Leckhampstead | West Berkshire Villages
Leckhampstead is North West of Newbury and lies in the North Wessex Downs, an Area of Outstanding Beauty.
It includes Leckhampstead Thicket, where there are a number of thatched cottages, and Hill Green.
St James Church, Leckhampstead church is a beautiful Victorian building designed by S.S. Teulon in brick and flint.
A road and boundary stone in Leckhampstead, the Hangman's Stone and Hangman's Stone Lane, are named after a story of a man who roped and carried a sheep from a farm in Leckhampstead around his neck (to steal it) but the rope strangled him after he stopped and slept.
AMENITIES AND FACILITIES
There is a village hall.
A quiz is held once a month, pastel classes, art group and WI. Coffee mornings are held 10.00-12.00am very Wednesday.
The hall can be hired.
There are disabled toilets and a ramp for disabled access.
There is a mobile library every three weeks on a Monday, route H.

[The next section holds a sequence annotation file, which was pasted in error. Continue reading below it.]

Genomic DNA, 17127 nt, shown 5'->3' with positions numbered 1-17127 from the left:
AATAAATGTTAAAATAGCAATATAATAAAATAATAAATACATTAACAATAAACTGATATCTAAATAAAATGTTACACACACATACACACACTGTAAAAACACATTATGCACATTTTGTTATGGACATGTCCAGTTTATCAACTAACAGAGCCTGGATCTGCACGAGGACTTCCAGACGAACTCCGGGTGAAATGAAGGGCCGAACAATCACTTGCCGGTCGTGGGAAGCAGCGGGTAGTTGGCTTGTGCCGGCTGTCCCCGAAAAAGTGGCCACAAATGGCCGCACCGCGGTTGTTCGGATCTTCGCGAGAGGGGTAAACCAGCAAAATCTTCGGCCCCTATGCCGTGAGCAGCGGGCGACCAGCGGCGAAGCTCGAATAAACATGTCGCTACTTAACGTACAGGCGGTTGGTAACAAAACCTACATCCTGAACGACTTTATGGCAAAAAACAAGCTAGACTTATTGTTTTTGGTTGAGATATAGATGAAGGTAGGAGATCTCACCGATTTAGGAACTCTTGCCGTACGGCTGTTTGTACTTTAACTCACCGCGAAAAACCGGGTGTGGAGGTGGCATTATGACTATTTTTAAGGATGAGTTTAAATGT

There is a bus service in Leckhampstead.
The Downland Volunteer Group provide transport. Tel No: 01635578394 on Monday-Friday 9.30-11.30.
There is a Church PCC website.
Part of the West Downland Benefice.
The local GP surgery is the Downland practice.
LECKHAMPSTEAD| WEST BERKSHIRE VILLAGES |HISTORY
Leckhampstead is a village and civil parish on the downs between Wantage and Newbury.
It was formerly a chapelry of Chieveley.
West of the main settlement is the smaller settlement of Leckhampstead Thicket.
The hamlet of Hill Green which lies to the east of the B4494, was the original Leckhampstead until the time of the Black Death, when the few survivors moved to higher ground on the other side of the valley.
Egypt is an old place name in Hill Green.
Farm names in 1851 included: Leckhampstead, Eastley, Rookery and Town Pond.
The church is the work of the High-Victorian Gothic revivalist architect Samuel Saunders Teulon and was designed midway through his career.
The foundation stone was laid on 3rd May 1859 but it took another 18 months before the church was completed.
All accounts suggest that it was a difficult contract; not only did Teulon have to work with a surprisingly small budget, but his original builder Mr Taylor of Sunbury went bankrupt during the contract and was succeeded by Messrs Child, Son & Martin of London.
The work was finally completed at a cost of £1,745.0s.0d, met largely by the Rev John Robinson who was the Vicar of Chieveley at the time.
The church was consecrated on 30th October 1860.
The church has now undergone a restoration.